It is essential to provide factual statement about companies in various countries to provide a concise answer to the principal question of the study. This information was collected from other sources and it relates to private military companies. Moreover, some alternative course of action was taken to address ethical challenges faced by PMC companies across the globe to remain relevant in the market. Later, the researcher selected some reasonable alternatives that provide solution to ethical and working challenges of PMCs in several countries, such as Iraq and Libya, before issuing implementation techniques of decisions.
Despite the entrepreneurial nature and immense growing rate of PMCs, companies face several challenges starting from insecurity, ethical consideration, and competition from other security and military based providers. However, there are several questions that must be addressed:
1.0: What factors caused the immense performance and growth of private military industry in recent years?
2.0: Why are PMC industry based associations, such as IPOA and BAPSC, interested in self regulation?
3.0: What are private military companies doing to reserve ethics among their military personnel in politically unstable and dangerous countries?
4.0: What is the future of private military industry across the globe?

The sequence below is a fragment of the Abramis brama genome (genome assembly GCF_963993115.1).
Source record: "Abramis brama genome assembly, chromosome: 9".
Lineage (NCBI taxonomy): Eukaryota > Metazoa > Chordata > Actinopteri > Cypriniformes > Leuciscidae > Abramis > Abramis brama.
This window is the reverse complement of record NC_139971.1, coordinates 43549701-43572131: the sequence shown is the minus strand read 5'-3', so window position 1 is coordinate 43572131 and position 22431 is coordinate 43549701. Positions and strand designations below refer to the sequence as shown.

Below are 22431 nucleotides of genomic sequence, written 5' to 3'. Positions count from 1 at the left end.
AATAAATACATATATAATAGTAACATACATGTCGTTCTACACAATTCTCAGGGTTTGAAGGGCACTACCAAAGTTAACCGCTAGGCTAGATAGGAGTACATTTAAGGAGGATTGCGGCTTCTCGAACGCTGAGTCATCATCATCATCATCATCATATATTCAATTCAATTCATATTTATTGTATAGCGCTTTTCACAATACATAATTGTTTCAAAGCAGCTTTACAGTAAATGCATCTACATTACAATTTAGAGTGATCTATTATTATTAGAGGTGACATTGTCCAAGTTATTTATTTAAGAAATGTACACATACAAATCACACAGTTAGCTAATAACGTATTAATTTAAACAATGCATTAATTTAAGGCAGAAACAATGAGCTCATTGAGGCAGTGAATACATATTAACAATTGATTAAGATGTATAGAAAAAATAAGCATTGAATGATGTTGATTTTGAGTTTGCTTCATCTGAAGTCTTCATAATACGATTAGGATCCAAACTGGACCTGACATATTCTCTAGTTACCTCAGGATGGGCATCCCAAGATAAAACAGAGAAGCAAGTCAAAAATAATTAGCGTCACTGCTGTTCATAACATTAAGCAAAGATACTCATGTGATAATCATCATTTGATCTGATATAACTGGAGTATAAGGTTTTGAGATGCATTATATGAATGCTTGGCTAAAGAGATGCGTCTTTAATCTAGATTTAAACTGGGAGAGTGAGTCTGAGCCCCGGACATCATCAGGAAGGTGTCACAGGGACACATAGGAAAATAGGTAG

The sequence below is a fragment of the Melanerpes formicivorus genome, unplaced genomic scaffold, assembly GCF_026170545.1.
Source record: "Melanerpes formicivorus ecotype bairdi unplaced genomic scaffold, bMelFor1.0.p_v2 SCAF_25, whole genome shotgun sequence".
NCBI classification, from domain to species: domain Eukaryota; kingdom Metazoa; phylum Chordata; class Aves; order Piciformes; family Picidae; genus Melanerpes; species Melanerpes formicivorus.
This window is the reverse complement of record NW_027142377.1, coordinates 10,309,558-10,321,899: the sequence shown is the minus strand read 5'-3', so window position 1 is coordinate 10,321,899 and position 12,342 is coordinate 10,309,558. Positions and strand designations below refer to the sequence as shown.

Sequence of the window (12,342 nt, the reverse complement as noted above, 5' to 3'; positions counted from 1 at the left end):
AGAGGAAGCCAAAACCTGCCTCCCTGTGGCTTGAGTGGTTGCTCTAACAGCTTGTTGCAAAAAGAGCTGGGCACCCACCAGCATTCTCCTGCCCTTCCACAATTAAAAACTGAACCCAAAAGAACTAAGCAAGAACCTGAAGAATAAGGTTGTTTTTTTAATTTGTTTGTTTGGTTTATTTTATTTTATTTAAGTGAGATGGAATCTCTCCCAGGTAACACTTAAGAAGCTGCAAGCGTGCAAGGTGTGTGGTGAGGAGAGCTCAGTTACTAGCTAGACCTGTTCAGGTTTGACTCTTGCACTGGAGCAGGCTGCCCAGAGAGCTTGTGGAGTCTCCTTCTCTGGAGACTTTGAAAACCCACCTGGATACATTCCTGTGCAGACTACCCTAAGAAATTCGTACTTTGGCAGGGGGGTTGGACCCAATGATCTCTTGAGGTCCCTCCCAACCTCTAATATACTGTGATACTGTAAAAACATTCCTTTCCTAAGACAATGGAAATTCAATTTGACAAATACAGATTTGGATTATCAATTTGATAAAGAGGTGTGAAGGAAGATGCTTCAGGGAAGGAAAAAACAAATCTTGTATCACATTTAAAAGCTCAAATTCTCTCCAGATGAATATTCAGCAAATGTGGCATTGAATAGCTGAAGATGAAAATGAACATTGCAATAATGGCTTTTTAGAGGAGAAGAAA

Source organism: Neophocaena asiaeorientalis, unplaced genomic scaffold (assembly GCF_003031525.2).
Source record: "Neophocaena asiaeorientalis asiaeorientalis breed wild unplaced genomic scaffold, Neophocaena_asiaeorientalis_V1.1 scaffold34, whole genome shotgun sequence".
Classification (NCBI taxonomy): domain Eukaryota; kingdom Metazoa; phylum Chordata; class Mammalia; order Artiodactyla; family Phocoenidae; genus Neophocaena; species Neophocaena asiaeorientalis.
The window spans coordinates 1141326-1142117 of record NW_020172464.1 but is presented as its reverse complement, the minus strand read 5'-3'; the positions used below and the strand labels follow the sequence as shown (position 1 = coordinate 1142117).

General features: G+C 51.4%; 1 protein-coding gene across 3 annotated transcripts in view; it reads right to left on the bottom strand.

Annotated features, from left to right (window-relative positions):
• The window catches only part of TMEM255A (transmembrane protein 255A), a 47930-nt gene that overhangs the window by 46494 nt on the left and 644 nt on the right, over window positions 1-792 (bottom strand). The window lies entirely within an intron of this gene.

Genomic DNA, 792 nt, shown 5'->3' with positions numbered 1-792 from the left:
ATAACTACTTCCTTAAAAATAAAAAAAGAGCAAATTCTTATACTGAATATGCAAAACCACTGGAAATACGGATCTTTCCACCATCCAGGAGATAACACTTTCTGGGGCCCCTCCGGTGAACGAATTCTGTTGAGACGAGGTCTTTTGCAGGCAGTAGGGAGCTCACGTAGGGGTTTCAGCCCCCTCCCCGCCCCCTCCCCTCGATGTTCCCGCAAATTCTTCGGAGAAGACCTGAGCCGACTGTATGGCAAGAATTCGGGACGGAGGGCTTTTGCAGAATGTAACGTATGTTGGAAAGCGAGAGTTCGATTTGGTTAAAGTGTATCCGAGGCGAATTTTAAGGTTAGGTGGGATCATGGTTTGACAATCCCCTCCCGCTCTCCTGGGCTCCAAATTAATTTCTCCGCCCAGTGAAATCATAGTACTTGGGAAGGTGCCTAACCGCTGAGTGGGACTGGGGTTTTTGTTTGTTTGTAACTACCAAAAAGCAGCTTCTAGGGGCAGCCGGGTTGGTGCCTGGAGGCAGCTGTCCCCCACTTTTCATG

1.0: The private military industry recorded an immense performance and growth over the recent years.
2.0: Most private-based military companies in the industry association, such as IPOA and BAPSC, are interested in self regulation.
3.0: Private military companies are keen to address ethical considerations of their military personnel in politically unstable and dangerous countries.
4.0: The future of private military companies has a great potential across the globe.
This chapter discusses literature related to the origin and rise of private military companies across the globe, global challenges, and competition from American and British based militaries, identified hotspots for future markets, advocated self-regulatory measures and ethical considerations of private military companies in the world.
Traditional private military personnel included mercenaries, who were provided with money to help in civil-based war and eventually topple some governments. However, modern private military companies are performing different duties, such as guarding, providing military advices, professional counseling, logistics of military weapons, and other services. Currently, they are headed by retired military officers from British and American defense forces. The rise is attributed to entrepreneurship, professionalism, and ability to add value to military service delivery in politically unstable and war-torn countries such as Libya, Iraq, and Sudan. This has enabled them to complete globally.